Yahoo's Big Win

We could tell that there was some real excitement over at Yahoo HQ yesterday – four separate Yahoo PR folks emailed to make sure we knew that Google had announced the closing of their Answers product.

While the announcement was the final nail in the Google Answers coffin, in reality, the “Answers” war has been over for months now.

Google Answers launched in 2002, at a time when the desire for cheap user generated content wasn’t valued much because the advertising market was in a slump – monetizing page views was much harder than it is today. They adopted a for-pay model, where experts received a fee for answering questions, and Google took a 25% cut. By Google’s own admission, just 800 people participated in Google Answers over the last 4+ years (note: see the first few comments here regarding the 800 users number – it’s unclear exactly what Google is referring to).

In contrast, Yahoo Answers launched less than a year ago and with a much different model. Asking a question is free, and user responses are rated by the community and ranked. Users clearly like the model. By August 2006, people had written over 30 million answers to questions, and it had become one of Yahoo’s bigger properties. Yesterday, Yahoo said that Yahoo Answers had over 60 million unique worldwide monthly visitors, who have written 160 million answers to questions.

This wasn’t a war, it was a massacre, and a case study in why all this “Web 2.0 stuff” actually has legs when applied properly. Google went for a direct revenue stream, a business model that made sense in 2002. Yahoo, launching much later, launched a free product and used the ideals of community participation to remove friction from the process and get out of the way of users. This incentivized use and has created a massive number of page views that Yahoo is now monetizing. The network effect kicked in big time.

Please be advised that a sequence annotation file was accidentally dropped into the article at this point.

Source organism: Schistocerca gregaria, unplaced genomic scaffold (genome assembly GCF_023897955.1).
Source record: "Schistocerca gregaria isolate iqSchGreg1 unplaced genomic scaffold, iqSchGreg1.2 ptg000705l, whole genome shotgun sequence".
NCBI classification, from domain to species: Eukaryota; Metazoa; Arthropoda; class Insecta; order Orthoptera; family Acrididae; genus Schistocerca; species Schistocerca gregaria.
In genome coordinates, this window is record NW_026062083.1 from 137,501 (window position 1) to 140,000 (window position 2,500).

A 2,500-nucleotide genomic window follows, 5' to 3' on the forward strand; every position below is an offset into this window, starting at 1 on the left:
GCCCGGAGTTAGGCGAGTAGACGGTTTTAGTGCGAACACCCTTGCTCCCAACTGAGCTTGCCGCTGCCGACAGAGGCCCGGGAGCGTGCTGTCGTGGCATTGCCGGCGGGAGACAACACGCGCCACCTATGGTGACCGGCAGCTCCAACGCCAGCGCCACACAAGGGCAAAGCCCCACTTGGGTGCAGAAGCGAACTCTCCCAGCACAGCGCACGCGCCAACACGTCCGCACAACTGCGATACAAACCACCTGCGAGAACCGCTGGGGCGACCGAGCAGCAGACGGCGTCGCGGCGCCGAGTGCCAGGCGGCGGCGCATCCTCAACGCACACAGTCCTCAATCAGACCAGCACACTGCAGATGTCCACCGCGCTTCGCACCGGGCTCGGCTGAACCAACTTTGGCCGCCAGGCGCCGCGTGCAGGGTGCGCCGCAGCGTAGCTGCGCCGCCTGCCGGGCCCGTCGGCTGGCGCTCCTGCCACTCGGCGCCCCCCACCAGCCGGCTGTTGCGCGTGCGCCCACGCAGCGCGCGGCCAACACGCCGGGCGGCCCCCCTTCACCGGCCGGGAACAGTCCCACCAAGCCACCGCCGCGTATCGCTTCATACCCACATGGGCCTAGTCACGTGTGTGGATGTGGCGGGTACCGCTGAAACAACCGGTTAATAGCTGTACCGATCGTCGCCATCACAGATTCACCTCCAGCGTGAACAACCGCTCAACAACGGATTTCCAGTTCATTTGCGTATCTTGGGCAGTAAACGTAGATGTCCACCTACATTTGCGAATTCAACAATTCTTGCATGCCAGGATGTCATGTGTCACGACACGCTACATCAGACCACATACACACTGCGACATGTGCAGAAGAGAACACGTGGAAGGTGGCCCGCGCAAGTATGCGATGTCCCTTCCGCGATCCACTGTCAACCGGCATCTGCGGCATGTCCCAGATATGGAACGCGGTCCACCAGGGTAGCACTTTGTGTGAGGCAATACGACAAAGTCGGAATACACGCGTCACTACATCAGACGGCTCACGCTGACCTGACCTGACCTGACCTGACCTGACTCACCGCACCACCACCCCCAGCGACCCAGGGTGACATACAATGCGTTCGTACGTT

This was a much needed win and morale boost for Yahoo, which is in the midst of executive turmoil and is struggling to remain an independent entity. Their excitement, which I’ve witnessed only indirectly over the last 24 hours, is palpable. The challenge now is whether Yahoo CEO Terry Semel, who seems to have one foot out the door, or some other Yahoo executive, can leverage this win to help turn Yahoo’s business around more generally.

And it is also a great development for Google, which has now signaled a willingness to kill off failed product experiments and deploy resources in a more efficient manner. It seems that the mantra of “features, not products” discussed by CEO Eric Schmidt and Sergey Brin in their most recent public earnings call is being put into practice. This willingness to admit that a project has failed, and kill it off, will allow Google to experiment on a grander scale in the future.

Late yesterday, Yahoo!’s Tomi Poutanen posted an “open invitation” for Google Answers researchers to join Yahoo! Answers.